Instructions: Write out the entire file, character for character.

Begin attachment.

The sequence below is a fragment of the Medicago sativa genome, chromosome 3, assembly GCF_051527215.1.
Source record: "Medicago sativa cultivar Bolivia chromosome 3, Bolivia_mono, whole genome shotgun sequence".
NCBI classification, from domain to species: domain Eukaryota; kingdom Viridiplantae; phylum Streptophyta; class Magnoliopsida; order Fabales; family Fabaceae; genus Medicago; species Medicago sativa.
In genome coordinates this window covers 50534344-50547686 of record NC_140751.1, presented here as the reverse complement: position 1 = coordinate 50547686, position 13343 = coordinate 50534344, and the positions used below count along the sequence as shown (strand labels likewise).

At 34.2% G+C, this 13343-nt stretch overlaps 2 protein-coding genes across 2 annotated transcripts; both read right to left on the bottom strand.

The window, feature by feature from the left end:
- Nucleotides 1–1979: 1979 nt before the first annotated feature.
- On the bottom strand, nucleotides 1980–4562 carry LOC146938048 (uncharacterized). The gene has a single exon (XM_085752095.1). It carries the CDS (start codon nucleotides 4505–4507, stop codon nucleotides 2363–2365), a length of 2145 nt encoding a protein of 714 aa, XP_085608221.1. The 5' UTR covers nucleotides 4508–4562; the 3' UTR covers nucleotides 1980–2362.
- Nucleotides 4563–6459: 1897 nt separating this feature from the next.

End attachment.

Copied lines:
The sequence below is a fragment of the Medicago sativa genome, chromosome 3, assembly GCF_051527215.1.
Source record: "Medicago sativa cultivar Bolivia chromosome 3, Bolivia_mono, whole genome shotgun sequence".
NCBI classification, from domain to species: domain Eukaryota; kingdom Viridiplantae; phylum Streptophyta; class Magnoliopsida; order Fabales; family Fabaceae; genus Medicago; species Medicago sativa.
In genome coordinates this window covers 50534344-50547686 of record NC_140751.1, presented here as the reverse complement: position 1 = coordinate 50547686, position 13343 = coordinate 50534344, and the positions used below count along the sequence as shown (strand labels likewise).

At 34.2% G+C, this 13343-nt stretch overlaps 2 protein-coding genes across 2 annotated transcripts; both read right to left on the bottom strand.

The window, feature by feature from the left end:
- Nucleotides 1–1979: 1979 nt before the first annotated feature.
- On the bottom strand, nucleotides 1980–4562 carry LOC146938048 (uncharacterized). The gene has a single exon (XM_085752095.1). It carries the CDS (start codon nucleotides 4505–4507, stop codon nucleotides 2363–2365), a length of 2145 nt encoding a protein of 714 aa, XP_085608221.1. The 5' UTR covers nucleotides 4508–4562; the 3' UTR covers nucleotides 1980–2362.
- Nucleotides 4563–6459: 1897 nt separating this feature from the next.